to burn and scatter itself over Scotland
while the rest of my body sinks into the ground
to feed the starving worms.

Waiting for the rain to nurture the poppies that will grow out of me
for my unborn children to come alive
from people who deserve them.

200 – 13

My side of the bed is to your left, where you can protect me from the worst acheter viagra en suisse. It’s where your heart beats behind my lungs and it keeps me breathing. It’s where your breath tickles the back of my head when I move my hair out of the way. It’s where I wake up, your arm still around me and I smile because we have three more hours before sunrise and the world doesn’t know we’re hidden in my bed.

200 – 12

You make me feel important, I said to him. When love, he asked. Well, baby, when you brush my hair in the afternoon. And when you — when I pull it too, he pushed. Yes, when you pull it too.

He sat up on the bed and pulled me closer on the floor, to kneel between his legs. The heat was unbearable and it had been raining for hours. Outside it was quite chilly. His fists clenched in my long strands of messy hair. The smoke from his cigarette was everywhere.

Be a good girl, he said. Be a good girl and open up. One day, he stated between drags, one day I’ll make an honest woman out of you. I’ll make sure when you say yes your mouth won’t be full.

He kissed me afterwards because I was important.

Battle Scars

Fresh future-scars rise to their personal fame like mountains
they peak like nipples under the slightest of touches
they define one as far as one allows them to define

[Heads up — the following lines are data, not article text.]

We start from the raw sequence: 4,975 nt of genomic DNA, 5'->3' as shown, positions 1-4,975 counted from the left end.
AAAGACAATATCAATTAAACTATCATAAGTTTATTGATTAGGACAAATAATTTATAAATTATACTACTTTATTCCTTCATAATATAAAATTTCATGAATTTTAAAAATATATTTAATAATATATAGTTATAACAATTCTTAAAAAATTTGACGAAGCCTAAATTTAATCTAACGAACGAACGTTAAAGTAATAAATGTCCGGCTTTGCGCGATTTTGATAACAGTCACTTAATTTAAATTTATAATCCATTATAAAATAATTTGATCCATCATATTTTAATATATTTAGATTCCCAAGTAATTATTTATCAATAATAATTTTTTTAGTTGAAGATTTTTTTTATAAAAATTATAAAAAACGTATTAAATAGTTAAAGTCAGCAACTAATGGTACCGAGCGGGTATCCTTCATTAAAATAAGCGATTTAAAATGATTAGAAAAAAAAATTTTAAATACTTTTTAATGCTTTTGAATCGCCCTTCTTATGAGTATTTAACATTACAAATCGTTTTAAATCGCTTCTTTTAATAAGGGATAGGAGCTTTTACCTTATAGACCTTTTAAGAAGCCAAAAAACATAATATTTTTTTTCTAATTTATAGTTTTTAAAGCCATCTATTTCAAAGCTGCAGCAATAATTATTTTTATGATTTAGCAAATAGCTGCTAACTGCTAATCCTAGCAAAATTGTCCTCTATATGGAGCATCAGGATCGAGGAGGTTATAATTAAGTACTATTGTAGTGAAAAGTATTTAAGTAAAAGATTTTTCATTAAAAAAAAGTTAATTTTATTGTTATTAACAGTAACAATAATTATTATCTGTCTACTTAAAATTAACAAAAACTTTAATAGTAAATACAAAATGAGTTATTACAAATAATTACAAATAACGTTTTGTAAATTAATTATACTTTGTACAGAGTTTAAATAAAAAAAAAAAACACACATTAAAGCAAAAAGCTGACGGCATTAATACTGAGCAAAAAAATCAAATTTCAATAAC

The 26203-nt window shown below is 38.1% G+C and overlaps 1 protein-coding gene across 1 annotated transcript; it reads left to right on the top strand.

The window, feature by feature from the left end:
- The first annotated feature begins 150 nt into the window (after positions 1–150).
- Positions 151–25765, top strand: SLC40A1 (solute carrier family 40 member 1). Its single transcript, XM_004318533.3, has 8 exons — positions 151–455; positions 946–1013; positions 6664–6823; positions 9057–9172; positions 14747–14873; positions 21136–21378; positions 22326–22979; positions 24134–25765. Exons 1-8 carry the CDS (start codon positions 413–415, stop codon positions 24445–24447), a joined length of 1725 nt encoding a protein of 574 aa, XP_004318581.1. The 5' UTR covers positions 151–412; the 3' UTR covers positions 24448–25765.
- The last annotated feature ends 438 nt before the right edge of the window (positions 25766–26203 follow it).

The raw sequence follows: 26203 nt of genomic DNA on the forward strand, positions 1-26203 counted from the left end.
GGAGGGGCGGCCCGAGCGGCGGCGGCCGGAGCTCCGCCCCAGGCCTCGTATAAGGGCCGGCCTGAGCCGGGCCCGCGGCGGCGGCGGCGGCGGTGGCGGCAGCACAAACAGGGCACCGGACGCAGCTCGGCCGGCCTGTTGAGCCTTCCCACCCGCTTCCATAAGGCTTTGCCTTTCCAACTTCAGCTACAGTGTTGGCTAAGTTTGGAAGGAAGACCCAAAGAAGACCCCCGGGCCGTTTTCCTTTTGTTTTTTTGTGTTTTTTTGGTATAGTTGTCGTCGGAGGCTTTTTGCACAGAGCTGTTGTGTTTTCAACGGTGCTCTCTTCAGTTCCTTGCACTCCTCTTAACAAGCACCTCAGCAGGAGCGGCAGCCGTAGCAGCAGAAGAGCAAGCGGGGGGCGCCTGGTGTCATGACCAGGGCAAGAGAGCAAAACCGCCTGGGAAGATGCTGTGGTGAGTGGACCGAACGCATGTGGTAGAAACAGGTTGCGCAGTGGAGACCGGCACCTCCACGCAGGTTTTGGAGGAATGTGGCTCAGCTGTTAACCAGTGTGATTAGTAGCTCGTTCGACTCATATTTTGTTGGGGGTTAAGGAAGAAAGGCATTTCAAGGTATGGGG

they grow under metal, they thrive under water.
They are read not with one’s eyes, but with one’s fingers
they are one’s – my – body’s story
you can read it as a version of Braille
this one here says about the time I was ugly
this one about the night I couldn’t
that – about the time I was happy but then two minutes passed
and I found myself in so much despair
that I trimmed a layer or two of my skin.
There is nothing romantic about it. There is
everything I wish I could do and cannot
because the tendrils of self-doubt lick
at my soul and scare it into submission.
There is stopping my partner
– of always, of sometimes, of once –
and telling them I’m sorry. Not because
I’m sorry I’ve done it, but because I’m sorry
they have to see them, to touch them.
Because I’m sure I’m broken, not bent,
because when I get dressed I turn away from the mirror
and look at anything else,
because sometimes I will smile and think they’re pretty
then hate them – I do this with my face,
with my tits, with everything about my body.
They said to wear them like battle scars
and I do, with fifteen pounds worth of lipstick
they stand as proof of battles I fought
in the darkness of my room and my mind,
and lost at least once a week.